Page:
- Defra announces plan to double 5p plastic bag charge and extend levy to all retailers from next year
The 5p charge on plastic bags is being ramped up to 10p and will be extended to all retailers in England from April next year, under plans aimed at curbing waste plastic pollution that will be announced by the government today.
Defra said the “hugely successful” 5p charge has prevented billions of plastic bags being sold and ending up in the ocean and environment since it was first introduced in 2015, with major supermarkets reporting a 95 per cent drop in plastic bag sales.
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To date only retailers employing 250 or more staff have had to impose the 5p charge but when the rules are tightened from April 2021, any retailer in England, large or small, will also have to comply with the rules. At the same time the mandatory levy will double to 10p per bag.
Environment Secretary George Eustice said the move would support the government’s aim to eliminate avoidable plastic waste by 2042 and help tackle the “devastating impact plastic bags have on the oceans and precious marine life”.
“The UK is already a world-leader in this global effort, and our carrier bag charge has been hugely successful in taking billions of harmful plastic bags out of circulation,” he said. “But we want to go further by extending this to all retailers so we can continue to cut unnecessary waste and build back greener. I hope our pioneering track record on single-use plastics will inspire many more countries to follow suit, so we can take on plastic waste together and implement lasting change.”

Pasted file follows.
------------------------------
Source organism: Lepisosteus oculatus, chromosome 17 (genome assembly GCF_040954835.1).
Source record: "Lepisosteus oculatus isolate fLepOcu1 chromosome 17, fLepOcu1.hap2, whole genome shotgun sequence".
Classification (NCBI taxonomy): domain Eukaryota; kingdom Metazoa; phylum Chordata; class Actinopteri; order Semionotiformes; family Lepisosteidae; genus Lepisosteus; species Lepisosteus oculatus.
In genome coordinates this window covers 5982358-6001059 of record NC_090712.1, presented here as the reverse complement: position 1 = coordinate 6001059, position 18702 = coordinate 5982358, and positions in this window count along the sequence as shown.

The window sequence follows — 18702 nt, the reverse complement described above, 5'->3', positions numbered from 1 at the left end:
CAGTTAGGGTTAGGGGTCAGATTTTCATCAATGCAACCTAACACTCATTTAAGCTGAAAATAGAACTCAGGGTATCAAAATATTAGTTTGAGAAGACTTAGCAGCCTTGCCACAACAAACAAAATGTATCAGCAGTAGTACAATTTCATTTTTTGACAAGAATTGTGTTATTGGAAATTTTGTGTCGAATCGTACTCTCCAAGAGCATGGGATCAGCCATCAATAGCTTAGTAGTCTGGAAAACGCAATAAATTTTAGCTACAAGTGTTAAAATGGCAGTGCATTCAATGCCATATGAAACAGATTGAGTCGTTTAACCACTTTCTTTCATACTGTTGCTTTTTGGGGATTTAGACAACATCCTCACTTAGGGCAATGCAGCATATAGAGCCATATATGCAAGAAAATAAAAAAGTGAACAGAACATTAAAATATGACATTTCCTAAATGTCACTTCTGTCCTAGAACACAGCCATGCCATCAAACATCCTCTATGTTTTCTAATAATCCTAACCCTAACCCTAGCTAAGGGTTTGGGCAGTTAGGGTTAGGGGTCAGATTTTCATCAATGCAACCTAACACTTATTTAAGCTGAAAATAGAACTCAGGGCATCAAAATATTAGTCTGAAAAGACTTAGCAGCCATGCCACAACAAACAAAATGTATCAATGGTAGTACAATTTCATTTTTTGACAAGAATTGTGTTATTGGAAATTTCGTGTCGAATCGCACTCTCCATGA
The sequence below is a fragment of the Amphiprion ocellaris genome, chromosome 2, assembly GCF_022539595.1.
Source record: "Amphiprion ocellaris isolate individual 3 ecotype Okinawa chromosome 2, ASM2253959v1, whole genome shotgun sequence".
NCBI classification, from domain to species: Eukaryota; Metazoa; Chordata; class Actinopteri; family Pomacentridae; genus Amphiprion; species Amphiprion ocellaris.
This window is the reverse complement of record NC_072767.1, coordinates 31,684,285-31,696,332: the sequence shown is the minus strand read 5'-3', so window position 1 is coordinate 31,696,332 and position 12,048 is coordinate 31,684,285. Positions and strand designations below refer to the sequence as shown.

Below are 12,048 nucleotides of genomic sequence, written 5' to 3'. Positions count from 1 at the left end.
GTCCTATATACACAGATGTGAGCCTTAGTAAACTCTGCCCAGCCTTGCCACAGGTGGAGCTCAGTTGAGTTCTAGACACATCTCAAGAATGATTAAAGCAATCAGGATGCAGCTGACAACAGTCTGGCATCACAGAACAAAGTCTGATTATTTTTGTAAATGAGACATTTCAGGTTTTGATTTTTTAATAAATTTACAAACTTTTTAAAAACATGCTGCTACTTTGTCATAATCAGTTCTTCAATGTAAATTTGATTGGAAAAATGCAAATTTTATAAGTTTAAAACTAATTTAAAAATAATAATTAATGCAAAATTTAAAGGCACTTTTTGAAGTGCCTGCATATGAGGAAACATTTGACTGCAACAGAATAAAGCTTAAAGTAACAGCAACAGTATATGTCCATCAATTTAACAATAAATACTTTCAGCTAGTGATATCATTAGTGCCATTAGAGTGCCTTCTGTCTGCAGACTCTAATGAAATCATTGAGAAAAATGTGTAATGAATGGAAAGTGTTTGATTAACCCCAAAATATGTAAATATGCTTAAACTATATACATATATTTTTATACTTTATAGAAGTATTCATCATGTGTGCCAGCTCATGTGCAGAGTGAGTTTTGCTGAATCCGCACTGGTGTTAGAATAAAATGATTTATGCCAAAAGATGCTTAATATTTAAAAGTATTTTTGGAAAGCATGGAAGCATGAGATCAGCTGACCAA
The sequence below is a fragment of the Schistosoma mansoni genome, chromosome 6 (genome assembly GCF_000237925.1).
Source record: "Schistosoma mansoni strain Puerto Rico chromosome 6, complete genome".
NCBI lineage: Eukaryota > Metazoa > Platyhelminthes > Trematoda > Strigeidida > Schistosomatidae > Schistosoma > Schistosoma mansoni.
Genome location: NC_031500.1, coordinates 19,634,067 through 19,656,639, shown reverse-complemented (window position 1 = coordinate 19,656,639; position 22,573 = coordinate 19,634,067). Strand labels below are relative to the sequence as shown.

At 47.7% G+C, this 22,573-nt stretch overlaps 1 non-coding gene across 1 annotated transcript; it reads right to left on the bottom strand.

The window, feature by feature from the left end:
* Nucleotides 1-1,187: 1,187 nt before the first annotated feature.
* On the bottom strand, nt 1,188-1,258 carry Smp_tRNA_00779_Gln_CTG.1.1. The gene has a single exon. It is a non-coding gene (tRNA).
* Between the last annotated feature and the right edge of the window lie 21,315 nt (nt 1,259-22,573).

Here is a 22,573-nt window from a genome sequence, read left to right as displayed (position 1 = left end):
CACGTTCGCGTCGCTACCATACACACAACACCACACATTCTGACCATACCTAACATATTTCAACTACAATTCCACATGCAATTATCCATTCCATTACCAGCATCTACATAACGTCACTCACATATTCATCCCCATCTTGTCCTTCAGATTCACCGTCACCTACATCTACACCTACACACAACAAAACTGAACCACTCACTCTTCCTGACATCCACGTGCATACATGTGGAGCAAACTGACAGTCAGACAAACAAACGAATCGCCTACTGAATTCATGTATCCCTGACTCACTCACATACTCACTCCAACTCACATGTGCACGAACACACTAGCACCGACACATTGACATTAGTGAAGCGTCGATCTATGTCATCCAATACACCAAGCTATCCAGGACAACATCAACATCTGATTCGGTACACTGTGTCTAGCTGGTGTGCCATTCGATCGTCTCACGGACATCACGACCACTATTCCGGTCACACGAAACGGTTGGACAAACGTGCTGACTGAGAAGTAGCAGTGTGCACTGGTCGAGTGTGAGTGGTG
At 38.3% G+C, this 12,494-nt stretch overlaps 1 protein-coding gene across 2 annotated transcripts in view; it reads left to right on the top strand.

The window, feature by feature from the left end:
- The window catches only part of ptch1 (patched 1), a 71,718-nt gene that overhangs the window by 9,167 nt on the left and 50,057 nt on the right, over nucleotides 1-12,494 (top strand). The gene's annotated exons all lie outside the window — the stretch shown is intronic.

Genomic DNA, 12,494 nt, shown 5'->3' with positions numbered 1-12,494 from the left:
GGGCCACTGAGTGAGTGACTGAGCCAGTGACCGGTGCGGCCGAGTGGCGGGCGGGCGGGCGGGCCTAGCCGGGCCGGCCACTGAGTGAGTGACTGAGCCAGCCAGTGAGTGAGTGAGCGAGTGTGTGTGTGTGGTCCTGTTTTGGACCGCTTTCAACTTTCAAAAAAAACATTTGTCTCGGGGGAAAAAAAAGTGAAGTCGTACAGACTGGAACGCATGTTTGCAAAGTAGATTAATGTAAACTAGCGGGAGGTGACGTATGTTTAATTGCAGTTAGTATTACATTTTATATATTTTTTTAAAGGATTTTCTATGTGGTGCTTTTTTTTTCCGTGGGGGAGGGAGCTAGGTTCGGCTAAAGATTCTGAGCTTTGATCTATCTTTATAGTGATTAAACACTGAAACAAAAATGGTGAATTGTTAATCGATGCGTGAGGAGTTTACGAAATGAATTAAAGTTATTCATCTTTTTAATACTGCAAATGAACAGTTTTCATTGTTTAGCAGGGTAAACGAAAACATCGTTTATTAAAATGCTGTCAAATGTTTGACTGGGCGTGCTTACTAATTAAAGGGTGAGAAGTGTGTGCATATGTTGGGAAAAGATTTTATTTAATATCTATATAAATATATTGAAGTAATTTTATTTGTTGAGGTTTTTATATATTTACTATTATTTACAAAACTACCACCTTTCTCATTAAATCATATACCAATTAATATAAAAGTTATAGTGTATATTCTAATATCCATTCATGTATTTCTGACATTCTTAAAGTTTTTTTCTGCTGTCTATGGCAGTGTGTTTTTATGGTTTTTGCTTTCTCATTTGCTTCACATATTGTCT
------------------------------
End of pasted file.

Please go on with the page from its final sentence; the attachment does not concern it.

Since the 5p bag charge was introduced five years ago – spearheaded by the Lib Dems in the coalition government – the average person in England now buys just four bags a year from the main supermarkets, compared with 140 in 2014, government statistics show.
By extending the bag charge and upping the levy from April next year, the government said it aimed to deliver similar progress in cutting down on single-use plastic bag use in smaller shops, by encouraging shoppers to use long-life bags made from more sustainable materials.
The change follows a consultation last year in which Defra proposed doubling and extending the plastic bag charge, which it said saw “the vast majority” of respondents welcome the plan.
Dr Laura Foster, head of clean seas at the Marine Conservation Society, welcomed today’s announcement.
“Since the introduction of the 5p carrier bag charge we’ve seen a more than 60 per cent drop in the number of plastic bags on the UK’s beaches,” she said. “It’s so important we reduce our reliance on single use items and we move to a culture of reuse. This increased charge, and extending to all retailers, will help remind people of everyday, simple changes they can make to help the marine environment.”
It follows an Interpol report last week which warned of an “alarming increase in the illegal plastic pollution trade” from Europe and North America since China introduced a clampdown on imports of plastic waste in 2018.
The move comes hot-on-the-heels of the government’s consultation on its planned plastic tax, which will impose a new tax on producers and retailers who use plastic packaging. The proposals have sparked a major debate across the industry over whether bioplastics and compostable plastics should be covered by the new tax or not.
Tom Fyans, deputy chief executive at countryside charity CPRE, said it was “heartening to see” the government extend the plastic carrier bag charge, but warned far more needed to be done to tackle the UK’s “throwaway culture”.
“To truly step up and face the war on plastic, government should bring in charges on all single-use, throwaway items – from takeaway cups to wooden forks,” he said. “Incentivising reuse systems and finally committing to an all-in Deposit Return Scheme for drinks containers are the only ways the government can achieve a litter-free countryside and win the war on waste.”